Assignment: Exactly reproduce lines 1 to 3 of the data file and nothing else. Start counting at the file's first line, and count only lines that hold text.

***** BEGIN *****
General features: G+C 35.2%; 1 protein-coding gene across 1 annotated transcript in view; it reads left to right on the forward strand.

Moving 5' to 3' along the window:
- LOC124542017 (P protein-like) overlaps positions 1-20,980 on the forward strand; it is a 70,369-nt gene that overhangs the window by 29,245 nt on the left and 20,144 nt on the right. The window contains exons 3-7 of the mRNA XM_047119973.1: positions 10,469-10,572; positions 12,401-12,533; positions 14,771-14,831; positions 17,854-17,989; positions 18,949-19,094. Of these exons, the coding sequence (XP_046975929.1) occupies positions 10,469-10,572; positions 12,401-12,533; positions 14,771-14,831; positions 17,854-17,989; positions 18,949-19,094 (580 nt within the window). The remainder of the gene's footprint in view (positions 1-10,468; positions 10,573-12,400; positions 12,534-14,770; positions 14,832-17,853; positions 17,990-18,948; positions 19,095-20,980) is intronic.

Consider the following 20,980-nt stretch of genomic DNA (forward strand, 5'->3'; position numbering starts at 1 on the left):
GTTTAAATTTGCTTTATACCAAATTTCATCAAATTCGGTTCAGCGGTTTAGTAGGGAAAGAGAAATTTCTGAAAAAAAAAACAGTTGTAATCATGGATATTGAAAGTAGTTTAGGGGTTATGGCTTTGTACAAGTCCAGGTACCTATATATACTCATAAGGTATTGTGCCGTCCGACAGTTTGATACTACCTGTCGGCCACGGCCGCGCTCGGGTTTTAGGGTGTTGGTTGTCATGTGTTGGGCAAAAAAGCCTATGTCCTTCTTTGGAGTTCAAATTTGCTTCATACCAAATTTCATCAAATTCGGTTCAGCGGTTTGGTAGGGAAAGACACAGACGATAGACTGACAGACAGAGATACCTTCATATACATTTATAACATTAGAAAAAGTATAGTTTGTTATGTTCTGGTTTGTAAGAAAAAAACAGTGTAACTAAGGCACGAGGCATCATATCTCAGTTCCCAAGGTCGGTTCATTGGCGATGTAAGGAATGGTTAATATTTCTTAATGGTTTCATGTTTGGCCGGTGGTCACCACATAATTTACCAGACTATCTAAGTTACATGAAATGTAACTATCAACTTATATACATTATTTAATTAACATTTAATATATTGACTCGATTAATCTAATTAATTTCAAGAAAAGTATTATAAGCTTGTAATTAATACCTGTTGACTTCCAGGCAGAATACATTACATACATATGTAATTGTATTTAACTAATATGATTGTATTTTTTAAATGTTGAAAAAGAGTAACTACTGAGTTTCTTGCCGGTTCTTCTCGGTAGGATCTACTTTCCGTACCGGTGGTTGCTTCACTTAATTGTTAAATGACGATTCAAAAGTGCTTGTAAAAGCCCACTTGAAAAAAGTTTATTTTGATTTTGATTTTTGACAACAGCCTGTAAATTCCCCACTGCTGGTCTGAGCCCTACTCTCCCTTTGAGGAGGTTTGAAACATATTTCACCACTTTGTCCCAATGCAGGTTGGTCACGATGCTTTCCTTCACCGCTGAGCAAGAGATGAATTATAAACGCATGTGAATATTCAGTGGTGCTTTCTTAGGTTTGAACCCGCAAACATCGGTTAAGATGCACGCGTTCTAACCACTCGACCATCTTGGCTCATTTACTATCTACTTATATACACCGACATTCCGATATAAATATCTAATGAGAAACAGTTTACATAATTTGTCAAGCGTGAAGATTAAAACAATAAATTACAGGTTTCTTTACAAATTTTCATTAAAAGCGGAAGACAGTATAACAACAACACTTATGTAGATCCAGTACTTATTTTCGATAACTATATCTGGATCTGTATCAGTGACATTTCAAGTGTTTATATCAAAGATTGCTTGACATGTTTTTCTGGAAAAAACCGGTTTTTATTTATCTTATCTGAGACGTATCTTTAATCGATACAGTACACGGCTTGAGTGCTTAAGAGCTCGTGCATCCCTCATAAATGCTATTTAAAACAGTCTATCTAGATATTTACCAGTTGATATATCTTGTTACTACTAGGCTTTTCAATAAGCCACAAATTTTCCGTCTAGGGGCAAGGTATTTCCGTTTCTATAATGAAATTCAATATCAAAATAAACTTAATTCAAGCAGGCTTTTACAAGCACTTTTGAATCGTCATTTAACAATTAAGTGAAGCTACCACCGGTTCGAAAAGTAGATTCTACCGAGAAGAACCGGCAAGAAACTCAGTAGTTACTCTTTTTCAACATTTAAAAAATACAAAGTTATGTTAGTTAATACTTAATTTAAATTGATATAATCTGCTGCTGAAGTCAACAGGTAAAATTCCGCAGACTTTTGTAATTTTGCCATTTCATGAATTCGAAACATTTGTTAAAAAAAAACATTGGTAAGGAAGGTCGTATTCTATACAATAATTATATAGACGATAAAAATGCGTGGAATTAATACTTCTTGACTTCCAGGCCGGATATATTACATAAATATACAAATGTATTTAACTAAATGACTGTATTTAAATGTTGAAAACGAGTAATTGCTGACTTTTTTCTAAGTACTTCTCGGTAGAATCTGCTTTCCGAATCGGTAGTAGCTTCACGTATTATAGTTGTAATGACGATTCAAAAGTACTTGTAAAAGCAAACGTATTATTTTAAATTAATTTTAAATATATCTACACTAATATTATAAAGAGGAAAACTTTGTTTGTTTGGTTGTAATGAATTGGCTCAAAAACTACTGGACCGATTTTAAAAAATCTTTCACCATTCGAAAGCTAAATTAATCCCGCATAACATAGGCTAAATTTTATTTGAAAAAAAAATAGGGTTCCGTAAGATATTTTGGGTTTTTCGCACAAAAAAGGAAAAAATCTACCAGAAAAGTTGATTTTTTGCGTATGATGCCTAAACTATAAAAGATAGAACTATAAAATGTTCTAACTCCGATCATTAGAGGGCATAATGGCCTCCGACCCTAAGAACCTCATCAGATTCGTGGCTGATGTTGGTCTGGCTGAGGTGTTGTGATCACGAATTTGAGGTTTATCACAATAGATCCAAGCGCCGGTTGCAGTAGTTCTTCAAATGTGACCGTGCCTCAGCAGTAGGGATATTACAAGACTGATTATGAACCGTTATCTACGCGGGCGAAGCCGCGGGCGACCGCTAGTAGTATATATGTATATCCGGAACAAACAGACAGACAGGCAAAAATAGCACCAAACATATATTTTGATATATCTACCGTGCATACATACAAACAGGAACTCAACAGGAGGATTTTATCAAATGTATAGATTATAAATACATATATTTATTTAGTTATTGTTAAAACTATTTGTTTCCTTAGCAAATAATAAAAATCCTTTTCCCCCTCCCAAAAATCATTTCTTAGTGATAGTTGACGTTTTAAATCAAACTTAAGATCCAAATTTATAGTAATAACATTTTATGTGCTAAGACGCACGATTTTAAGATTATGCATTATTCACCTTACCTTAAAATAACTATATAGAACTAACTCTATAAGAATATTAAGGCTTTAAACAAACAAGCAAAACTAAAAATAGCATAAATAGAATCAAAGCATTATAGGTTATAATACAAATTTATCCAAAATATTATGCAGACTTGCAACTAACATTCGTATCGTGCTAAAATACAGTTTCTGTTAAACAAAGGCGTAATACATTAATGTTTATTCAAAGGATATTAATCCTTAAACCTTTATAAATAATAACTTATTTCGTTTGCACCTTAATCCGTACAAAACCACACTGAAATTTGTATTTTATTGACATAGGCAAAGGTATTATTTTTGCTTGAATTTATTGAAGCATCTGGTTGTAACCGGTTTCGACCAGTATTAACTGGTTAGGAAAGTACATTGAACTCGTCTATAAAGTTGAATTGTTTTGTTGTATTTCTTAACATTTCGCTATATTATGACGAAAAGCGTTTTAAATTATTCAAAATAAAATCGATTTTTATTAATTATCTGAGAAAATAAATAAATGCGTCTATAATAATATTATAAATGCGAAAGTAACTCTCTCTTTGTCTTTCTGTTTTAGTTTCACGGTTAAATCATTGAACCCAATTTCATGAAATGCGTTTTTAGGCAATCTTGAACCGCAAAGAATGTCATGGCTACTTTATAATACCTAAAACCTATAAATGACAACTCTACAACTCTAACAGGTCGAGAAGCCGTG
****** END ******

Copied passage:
General features: G+C 35.2%; 1 protein-coding gene across 1 annotated transcript in view; it reads left to right on the forward strand.

Moving 5' to 3' along the window:
- LOC124542017 (P protein-like) overlaps positions 1-20,980 on the forward strand; it is a 70,369-nt gene that overhangs the window by 29,245 nt on the left and 20,144 nt on the right. The window contains exons 3-7 of the mRNA XM_047119973.1: positions 10,469-10,572; positions 12,401-12,533; positions 14,771-14,831; positions 17,854-17,989; positions 18,949-19,094. Of these exons, the coding sequence (XP_046975929.1) occupies positions 10,469-10,572; positions 12,401-12,533; positions 14,771-14,831; positions 17,854-17,989; positions 18,949-19,094 (580 nt within the window). The remainder of the gene's footprint in view (positions 1-10,468; positions 10,573-12,400; positions 12,534-14,770; positions 14,832-17,853; positions 17,990-18,948; positions 19,095-20,980) is intronic.